Cytokines and How They Work

Cytokines are proteins produced by cells, and they serve as molecular messengers between cells. In arthritis, cytokines regulate various inflammatory responses. As part of the immune system, cytokines regulate the body's response to disease and infection, as well as mediate normal cellular processes in your body.

A man rubbing his shoulder
 Terry Vine / Getty Images

Types of Cytokines

Cytokines are diverse and serve a number of functions in the body. They:

  • Stimulate the production of blood cells
  • Aid in the development, maintenance, and repair of tissues
  • Regulate the immune system
  • Drive inflammation through interferons, interleukins, and tumor necrosis factor-alpha (TNF-α)

While "cytokine" is an umbrella term that includes many types of protein messengers, more specific names are given to cytokines based on either the type of cell that makes them or the action they have in the body:

  • Lymphokines, made by lymphocytes, attract immune cells such as macrophages
  • Monokines, made by monocytes, attract neutrophils
  • Chemokines are associated with chemotactic actions
  • Interleukins are made by one leukocyte but act on other leukocytes, mediating communication between cells. Specific interleukins can have a major impact on cell-cell communication.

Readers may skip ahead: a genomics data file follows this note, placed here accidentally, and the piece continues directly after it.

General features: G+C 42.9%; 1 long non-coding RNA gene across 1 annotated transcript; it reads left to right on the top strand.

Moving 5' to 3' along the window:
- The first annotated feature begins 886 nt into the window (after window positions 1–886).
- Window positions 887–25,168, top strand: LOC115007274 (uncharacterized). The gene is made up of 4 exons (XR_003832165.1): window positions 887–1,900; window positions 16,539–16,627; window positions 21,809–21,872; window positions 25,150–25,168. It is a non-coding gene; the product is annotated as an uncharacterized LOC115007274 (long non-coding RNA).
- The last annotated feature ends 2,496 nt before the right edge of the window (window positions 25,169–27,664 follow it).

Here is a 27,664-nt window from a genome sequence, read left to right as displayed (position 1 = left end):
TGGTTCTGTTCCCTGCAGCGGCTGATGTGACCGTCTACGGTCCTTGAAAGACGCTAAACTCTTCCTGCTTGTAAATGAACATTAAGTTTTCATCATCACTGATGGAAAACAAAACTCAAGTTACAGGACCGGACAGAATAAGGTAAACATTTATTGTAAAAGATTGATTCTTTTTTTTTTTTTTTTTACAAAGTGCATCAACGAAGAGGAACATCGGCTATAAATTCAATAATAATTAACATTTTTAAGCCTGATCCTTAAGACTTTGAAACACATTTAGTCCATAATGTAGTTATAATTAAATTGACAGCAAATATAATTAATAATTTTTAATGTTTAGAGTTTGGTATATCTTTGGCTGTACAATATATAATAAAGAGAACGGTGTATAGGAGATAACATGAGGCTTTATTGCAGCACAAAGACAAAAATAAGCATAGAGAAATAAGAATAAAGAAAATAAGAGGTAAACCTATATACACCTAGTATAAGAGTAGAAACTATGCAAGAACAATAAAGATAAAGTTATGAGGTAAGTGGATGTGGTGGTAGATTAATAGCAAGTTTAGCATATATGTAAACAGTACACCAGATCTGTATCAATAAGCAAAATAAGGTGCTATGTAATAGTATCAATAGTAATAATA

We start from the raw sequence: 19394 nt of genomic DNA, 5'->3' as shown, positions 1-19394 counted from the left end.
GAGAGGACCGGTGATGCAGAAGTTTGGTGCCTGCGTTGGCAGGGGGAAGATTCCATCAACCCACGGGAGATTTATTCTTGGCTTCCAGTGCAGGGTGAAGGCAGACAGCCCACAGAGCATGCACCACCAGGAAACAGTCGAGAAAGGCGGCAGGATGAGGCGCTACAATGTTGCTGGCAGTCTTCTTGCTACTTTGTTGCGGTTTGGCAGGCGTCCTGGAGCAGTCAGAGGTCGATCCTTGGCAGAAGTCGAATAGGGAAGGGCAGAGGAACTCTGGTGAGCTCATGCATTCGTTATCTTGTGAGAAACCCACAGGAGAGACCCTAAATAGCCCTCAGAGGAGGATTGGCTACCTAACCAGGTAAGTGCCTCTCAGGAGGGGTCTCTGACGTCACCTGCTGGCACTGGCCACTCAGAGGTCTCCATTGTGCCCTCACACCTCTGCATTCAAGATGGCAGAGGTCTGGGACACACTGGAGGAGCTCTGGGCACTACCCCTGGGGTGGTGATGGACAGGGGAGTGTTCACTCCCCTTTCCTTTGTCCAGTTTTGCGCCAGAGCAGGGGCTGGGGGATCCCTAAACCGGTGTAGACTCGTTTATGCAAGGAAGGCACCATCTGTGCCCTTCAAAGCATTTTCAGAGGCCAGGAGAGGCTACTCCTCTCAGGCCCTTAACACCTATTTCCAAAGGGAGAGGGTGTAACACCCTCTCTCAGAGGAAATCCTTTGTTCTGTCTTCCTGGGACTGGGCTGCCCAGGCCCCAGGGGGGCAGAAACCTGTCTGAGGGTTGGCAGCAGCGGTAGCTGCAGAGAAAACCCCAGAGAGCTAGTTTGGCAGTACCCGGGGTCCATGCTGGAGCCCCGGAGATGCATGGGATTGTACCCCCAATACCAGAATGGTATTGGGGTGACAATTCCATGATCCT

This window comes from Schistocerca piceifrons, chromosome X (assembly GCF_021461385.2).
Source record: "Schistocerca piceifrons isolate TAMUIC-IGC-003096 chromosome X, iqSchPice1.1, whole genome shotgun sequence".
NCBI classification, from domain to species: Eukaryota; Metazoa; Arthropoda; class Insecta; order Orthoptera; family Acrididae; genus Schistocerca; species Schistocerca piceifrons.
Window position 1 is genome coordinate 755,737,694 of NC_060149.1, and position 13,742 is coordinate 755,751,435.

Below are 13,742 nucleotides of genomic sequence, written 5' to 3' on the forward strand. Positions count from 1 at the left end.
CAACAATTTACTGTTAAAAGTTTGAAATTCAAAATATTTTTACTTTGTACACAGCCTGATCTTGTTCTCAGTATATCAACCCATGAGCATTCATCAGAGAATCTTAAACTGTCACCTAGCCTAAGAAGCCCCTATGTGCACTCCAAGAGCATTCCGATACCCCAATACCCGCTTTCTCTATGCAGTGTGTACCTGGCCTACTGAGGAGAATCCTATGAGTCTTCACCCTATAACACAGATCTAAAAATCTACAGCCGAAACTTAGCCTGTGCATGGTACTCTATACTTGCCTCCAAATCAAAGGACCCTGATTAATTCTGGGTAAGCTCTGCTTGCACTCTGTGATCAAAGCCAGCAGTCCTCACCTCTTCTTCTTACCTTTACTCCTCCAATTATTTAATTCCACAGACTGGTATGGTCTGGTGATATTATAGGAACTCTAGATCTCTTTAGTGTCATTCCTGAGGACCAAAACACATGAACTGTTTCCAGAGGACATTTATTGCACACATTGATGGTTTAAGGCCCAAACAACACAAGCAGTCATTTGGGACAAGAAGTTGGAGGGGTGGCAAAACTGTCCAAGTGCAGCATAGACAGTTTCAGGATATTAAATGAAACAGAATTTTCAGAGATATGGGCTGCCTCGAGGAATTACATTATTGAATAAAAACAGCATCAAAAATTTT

How Cytokines Work

The imune system is complex—different types of immune cells and proteins do different jobs. Cytokines are among those proteins. To understand inflammation, you must understand the role cytokines play.

Cells release cytokines into your blood circulation or directly into tissues. The cytokines locate the immune cells they're designed to target and bind to the cell's receptors. This interaction triggers or stimulates specific responses by the target cells.

Cytokine Overproduction

Overproduction or inappropriate production of certain cytokines by the body can result in disease.

For example, interleukin-1 (IL-1), interleukin-6 (IL-6), and TNF-α are produced in excess in rheumatoid arthritis, where they're involved in inflammation and tissue destruction.

Biologic Cytokine Inhibitors

Some biologic drugs inhibit IL-1 or TNF-α.

Some biologic drugs, such as enbrel and Kineret (anakinra), bind to cytokine receptors, thereby blocking the cytokine from binding to its receptor and inhibiting cytokine response. Actemra (tocilizumab) and Kevzara (sarilumab) work similarly but bind IL-6.

Other biologic drugs bind cytokines, preventing them from binding to their designated receptors. For example, TNF-α inhibitors (also called TNF blockers) bind to TNF and prevent it from attaching to cell-surface receptors. The TNF-α inhibitors on the market are:

Cytokine Basics

Pro-inflammatory cytokines play a role in the development of inflammatory and neuropathic pain.

Anti-inflammatory cytokines are actually inflammatory cytokine antagonists.

Evidence suggests that chemokines are involved in initiating pain and the persistence of pain.

Frequently Asked Questions

  • What are inflammatory cytokines?

    There are two different types of inflammatory cytokines: